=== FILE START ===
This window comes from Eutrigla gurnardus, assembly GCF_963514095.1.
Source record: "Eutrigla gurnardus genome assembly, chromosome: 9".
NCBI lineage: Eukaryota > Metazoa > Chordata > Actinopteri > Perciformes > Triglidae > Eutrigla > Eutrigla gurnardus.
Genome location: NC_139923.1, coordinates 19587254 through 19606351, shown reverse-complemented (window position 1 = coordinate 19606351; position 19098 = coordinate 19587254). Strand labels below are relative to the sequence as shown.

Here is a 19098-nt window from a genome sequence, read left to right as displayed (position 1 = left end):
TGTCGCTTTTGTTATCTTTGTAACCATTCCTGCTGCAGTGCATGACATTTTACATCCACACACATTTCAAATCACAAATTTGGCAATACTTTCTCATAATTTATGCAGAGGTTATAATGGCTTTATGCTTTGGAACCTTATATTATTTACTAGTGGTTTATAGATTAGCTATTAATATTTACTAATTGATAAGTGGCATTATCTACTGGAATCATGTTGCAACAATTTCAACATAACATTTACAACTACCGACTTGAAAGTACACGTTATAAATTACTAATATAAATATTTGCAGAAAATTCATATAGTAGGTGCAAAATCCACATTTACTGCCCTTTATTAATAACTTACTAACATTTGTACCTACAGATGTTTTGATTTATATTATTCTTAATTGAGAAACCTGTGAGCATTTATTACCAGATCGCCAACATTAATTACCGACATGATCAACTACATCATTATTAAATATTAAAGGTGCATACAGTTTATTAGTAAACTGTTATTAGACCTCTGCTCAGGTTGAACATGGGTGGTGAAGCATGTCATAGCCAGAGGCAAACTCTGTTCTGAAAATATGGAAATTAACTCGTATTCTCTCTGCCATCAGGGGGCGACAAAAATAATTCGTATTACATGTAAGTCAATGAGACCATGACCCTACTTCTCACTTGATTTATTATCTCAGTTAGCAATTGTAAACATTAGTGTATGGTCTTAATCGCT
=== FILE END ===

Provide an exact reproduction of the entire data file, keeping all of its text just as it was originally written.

This window comes from Eutrigla gurnardus, assembly GCF_963514095.1.
Source record: "Eutrigla gurnardus genome assembly, chromosome: 9".
NCBI lineage: Eukaryota > Metazoa > Chordata > Actinopteri > Perciformes > Triglidae > Eutrigla > Eutrigla gurnardus.
Genome location: NC_139923.1, coordinates 19587254 through 19606351, shown reverse-complemented (window position 1 = coordinate 19606351; position 19098 = coordinate 19587254). Strand labels below are relative to the sequence as shown.

Here is a 19098-nt window from a genome sequence, read left to right as displayed (position 1 = left end):
TGTCGCTTTTGTTATCTTTGTAACCATTCCTGCTGCAGTGCATGACATTTTACATCCACACACATTTCAAATCACAAATTTGGCAATACTTTCTCATAATTTATGCAGAGGTTATAATGGCTTTATGCTTTGGAACCTTATATTATTTACTAGTGGTTTATAGATTAGCTATTAATATTTACTAATTGATAAGTGGCATTATCTACTGGAATCATGTTGCAACAATTTCAACATAACATTTACAACTACCGACTTGAAAGTACACGTTATAAATTACTAATATAAATATTTGCAGAAAATTCATATAGTAGGTGCAAAATCCACATTTACTGCCCTTTATTAATAACTTACTAACATTTGTACCTACAGATGTTTTGATTTATATTATTCTTAATTGAGAAACCTGTGAGCATTTATTACCAGATCGCCAACATTAATTACCGACATGATCAACTACATCATTATTAAATATTAAAGGTGCATACAGTTTATTAGTAAACTGTTATTAGACCTCTGCTCAGGTTGAACATGGGTGGTGAAGCATGTCATAGCCAGAGGCAAACTCTGTTCTGAAAATATGGAAATTAACTCGTATTCTCTCTGCCATCAGGGGGCGACAAAAATAATTCGTATTACATGTAAGTCAATGAGACCATGACCCTACTTCTCACTTGATTTATTATCTCAGTTAGCAATTGTAAACATTAGTGTATGGTCTTAATCGCT